Therefore, it seems reasonable that radiation limits should be the same regardless of the source of the radiation. Nevertheless, nuclear plants are held to a standard 100 times higher than coal plants, which actually emit more radiation than nuclear power plants. Per unit of electricity created, the fly ash emitted by a coal power plant exposes the environment to 100 times more radiation than a nuclear plant’s on-site-stored spent fuel – it’s so-called “waste”, 90% of which can be consumed in modern reactors. (Granite buildings irradiate their occupants more than nuclear power plants.)
In 2004, the Radiation Research Society published the Mortality Experience amongst U. S. Nuclear Workers after Chronic Low-Dose Exposure to Ionizing Radiation:
“Workers employed in fifteen utilities that generate nuclear power in the U. S. have been followed for up to 18 years between 1979 and 1997.
“Their cumulative dose from whole body radiation has been determined from records maintained by the facilities and by the Nuclear Regulatory Comm. and the Energy Department.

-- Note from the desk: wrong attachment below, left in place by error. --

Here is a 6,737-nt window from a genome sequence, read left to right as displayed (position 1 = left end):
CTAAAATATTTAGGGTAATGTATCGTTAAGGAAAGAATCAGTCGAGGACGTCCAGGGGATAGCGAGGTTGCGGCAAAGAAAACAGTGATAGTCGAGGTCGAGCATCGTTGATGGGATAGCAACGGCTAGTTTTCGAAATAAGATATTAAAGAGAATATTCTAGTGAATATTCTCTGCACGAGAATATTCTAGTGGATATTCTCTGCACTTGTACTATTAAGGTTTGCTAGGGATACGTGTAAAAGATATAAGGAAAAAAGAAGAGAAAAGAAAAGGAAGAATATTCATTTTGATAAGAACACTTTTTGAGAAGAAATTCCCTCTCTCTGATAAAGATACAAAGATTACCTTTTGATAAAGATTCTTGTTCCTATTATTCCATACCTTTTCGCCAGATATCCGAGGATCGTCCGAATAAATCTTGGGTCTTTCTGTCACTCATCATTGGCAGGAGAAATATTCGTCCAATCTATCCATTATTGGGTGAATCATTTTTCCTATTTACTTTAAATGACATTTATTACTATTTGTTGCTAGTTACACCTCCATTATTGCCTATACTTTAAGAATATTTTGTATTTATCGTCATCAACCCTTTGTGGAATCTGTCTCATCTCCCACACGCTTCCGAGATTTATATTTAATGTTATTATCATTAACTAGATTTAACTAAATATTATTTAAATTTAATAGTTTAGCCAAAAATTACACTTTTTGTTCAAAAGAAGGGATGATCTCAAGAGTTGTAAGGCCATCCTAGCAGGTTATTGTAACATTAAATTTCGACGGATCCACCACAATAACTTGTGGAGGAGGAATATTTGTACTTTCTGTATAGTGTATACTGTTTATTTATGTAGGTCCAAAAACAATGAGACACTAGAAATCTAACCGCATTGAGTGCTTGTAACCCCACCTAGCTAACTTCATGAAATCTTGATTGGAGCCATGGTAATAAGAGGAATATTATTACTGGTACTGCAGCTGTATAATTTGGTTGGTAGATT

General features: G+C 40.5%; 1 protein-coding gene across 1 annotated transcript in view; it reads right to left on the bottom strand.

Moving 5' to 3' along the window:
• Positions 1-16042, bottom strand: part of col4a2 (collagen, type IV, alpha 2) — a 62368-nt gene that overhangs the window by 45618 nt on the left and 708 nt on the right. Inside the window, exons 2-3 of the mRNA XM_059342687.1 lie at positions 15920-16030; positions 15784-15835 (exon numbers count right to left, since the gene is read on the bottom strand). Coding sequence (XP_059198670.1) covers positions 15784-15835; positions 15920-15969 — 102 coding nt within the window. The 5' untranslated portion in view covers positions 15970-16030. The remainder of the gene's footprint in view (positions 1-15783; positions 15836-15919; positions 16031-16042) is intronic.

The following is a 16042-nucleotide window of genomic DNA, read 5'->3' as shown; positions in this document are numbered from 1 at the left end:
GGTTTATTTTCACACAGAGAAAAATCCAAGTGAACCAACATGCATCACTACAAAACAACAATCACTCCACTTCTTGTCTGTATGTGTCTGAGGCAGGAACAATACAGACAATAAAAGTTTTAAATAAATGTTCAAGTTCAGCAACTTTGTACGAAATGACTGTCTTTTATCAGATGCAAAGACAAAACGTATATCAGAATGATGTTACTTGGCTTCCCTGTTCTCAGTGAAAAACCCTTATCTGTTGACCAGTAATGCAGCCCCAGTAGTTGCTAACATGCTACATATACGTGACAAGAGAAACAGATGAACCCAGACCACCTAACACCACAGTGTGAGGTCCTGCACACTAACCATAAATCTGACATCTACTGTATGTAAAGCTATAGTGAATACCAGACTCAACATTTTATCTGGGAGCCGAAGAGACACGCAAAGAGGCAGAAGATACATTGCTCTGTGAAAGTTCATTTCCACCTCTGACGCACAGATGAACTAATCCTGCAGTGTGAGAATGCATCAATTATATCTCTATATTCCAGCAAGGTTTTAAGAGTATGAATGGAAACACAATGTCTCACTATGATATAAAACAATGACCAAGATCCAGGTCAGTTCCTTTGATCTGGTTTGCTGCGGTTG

“Mortality in the cohort … has been analyzed with respect to individual radiation doses. The cohort displays a very substantial healthy worker effect, i.e. considerably lower cancer and non-cancer mortality than the general population.”
The largest circle (red) represents a radiotherapy tumour dose;
The green circle is a recoverable dose to normal tissue near the tumour;
The dark green circle is a dose with a 100% safety record.
The tiny black dot in the smallest circle represents the limit recommended by current regulations due to LTN.
In Radiation and Health, Hendrickson and Maillie wrote “…during radiation therapy for cancer, we’ve learned that chromosome damage to lymphocytes can be reduced by up to 50% if a small dose is given to the cells a few hours before the larger ‘cancer-killing’ dose is administered.”